Who among us has not slipped a whorled shell, an autumn leaf, or a shiny pebble into her pocket? We have collected the rare, the beautiful, and the wondrous since time immemorial.
During the Age of Discovery (1400s-1600s), European seafarers, exploring and mapping distant African, Asian, and American shores, bore home not only accounts of astonishing adventures, but also wondrous manmade and natural artifacts they discovered along the way.
European royalty and scholars, on acquiring their curios, sometimes displayed them in chambers aptly named “cabinets of wonder” or “cabinets of curiosity.” (The term “cabinet” originally meant a chamber, rather than a piece of furniture.)
Because 17th century collectors described, organized, and displayed their acquisitions subjectively, each cabinet of curiosity differed subtly from the next. Each, a kaleidoscope of knowledge mixing art with artifice and science with superstition, reflected the rich diversity of the Renaissance. (Despite their scope, however, they were not museums as we know them today.)
Anatomical oddities, like ” two ears of a Thief that was hang’d,” nestled near mythical creatures like “two beast call’d Taitons,” zoological marvels like the “bristly Skin of a Brazilian Beast,” and scientific wonders like clockworks and distortive mirrors. These displays, merging science with superstition and art with artifice, delighted, astonished, amazed.
Ole Worm, (1588-1655), a Danish philosopher, physician, and antiquarian, for example, filled his cabinet of curiosity with a hodgepodge of masks, tusks, tortoise shells, skeletons, spears, and a suspended kayak.
Others, like King Gustavus Adolphus of Sweden, displayed smaller collections in elaborate pieces of furniture featuring tiny pigeon-hole compartments, richly decorated drawers, even miniature chapels. Some of these cabinets, rotating marvels fashioned from exotic woods or inlaid with imported jewels or shells, were collectibles in themselves.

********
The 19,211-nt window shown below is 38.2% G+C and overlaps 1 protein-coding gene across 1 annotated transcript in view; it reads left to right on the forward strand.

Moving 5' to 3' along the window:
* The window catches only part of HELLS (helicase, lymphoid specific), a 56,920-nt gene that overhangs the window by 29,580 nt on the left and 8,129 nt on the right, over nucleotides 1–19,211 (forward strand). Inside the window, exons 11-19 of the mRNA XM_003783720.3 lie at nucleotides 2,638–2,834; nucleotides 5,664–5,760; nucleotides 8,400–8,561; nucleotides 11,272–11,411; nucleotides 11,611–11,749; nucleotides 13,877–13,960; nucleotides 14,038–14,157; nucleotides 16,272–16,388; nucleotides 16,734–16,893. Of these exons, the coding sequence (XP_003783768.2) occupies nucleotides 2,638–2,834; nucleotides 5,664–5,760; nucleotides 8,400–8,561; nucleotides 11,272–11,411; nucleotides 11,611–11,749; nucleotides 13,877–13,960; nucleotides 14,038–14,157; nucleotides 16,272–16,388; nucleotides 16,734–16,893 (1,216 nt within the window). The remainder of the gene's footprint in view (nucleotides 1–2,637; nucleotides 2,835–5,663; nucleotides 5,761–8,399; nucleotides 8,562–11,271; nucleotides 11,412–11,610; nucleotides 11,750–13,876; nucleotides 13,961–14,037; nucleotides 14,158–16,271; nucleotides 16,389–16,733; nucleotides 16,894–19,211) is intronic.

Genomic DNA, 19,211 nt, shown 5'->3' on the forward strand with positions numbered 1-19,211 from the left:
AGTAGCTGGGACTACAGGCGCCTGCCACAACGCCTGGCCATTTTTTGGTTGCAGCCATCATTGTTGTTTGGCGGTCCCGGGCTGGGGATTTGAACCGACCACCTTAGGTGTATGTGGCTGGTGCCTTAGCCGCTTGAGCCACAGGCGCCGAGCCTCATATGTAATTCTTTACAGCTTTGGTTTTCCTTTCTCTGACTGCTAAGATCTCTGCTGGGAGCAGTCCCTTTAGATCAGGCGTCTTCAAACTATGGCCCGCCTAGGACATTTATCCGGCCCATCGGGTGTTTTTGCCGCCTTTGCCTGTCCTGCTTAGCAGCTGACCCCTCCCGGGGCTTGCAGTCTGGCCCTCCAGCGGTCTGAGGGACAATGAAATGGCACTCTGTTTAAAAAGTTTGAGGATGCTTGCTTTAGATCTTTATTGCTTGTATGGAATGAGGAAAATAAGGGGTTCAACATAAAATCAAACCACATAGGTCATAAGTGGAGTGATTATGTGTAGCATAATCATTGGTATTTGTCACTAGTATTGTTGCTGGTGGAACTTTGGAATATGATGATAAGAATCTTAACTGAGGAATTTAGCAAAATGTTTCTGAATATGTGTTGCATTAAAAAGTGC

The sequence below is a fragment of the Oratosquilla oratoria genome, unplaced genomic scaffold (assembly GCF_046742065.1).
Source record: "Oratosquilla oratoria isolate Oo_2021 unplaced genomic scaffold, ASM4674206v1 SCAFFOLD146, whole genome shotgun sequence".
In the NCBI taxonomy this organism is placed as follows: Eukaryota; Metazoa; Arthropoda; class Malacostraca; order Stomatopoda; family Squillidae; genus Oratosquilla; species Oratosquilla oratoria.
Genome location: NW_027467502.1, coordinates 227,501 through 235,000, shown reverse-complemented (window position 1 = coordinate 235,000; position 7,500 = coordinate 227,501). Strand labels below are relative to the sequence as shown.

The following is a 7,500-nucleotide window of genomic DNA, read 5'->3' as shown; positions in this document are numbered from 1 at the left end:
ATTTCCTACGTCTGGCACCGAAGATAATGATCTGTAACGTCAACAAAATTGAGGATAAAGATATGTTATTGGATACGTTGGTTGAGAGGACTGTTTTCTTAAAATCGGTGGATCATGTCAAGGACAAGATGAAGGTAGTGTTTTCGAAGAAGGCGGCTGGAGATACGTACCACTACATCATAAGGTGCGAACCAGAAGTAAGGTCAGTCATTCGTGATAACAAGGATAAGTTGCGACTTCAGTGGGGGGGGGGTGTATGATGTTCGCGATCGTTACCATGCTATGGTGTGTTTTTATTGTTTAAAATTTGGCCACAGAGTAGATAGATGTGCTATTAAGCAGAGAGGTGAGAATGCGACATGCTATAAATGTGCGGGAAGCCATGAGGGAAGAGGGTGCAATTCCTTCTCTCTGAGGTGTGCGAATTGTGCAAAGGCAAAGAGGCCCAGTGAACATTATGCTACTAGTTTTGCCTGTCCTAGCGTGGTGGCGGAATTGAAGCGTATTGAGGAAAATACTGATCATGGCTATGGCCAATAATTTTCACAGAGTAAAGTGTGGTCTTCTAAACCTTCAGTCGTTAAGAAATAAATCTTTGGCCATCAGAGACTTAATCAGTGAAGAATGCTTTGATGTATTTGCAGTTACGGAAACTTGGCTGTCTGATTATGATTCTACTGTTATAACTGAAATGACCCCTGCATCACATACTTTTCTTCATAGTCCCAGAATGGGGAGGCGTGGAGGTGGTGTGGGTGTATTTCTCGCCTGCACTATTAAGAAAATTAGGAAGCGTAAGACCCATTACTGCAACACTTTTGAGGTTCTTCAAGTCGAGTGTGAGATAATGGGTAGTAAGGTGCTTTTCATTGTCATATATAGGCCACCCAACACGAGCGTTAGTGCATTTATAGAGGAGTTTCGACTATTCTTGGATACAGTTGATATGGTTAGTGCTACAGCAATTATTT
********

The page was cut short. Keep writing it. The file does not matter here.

Neapolitan apothecary Ferrante Imperato (1550-1625) lined his with books, stuffed birds, gems, fossils, corals, marbles, and minerals. Its vaulted ceiling, teeming with shells and preserved sea creatures, also featured an enormous stuffed alligator.
British naturalist and gardener John Tradescant the Elder (c1570s-1638), while gathering botanical specimens across Europe, the Caribbean, the East Indies, the Levant, and Russia, amassed many natural and artificial worldly wonders. John Tradescant the Younger (1608–1662) later added North American ethnological items, like the deerskin, ceremonial mantle of Chief Powhatan, “King of Virginia.”
By 1638, their collection included two ribs of a whale, a little bark boat, a salamander, a flying squirrel, a girdle that Turks wear in Jerusalem, a bat as large as a pigeon, a variety of shells and stones, the hand of a mermaid, an ape’s head, a dragon’s egg, a piece of wood from the True Cross, brightly colored birds from India, a polished metal mirror, an elk’s hoof with three claws, a cup made from a unicorn horn, foreign boots and shoes, a toad-fish, Indian arrows, lathe-turned ivory, a piece of human flesh on a bone, a large magnet stone, and a hat band made of snake bones.
Though father and son held all items of equal importance, they separated natural from artificial, then divided them into sub-categories like portraits of royalty, religious relics, animals, plants, and minerals. They displayed their collection in their home, dubbing it “The Ark.” Tradescant’s Ark was not only the earliest major English cabinet of curiosity, but was also open to the public. Now common folk, like aristocracy, could behold outlandish curiosities.
That was then.
Then, amazingly, I discovered a living cabinet of curiosities at Amsterdam’s Rembrandt House Museum, ” a reconstruction of Rembrandt’s rooms and of his workshop.” Though obviously a modern presentation… still exciting.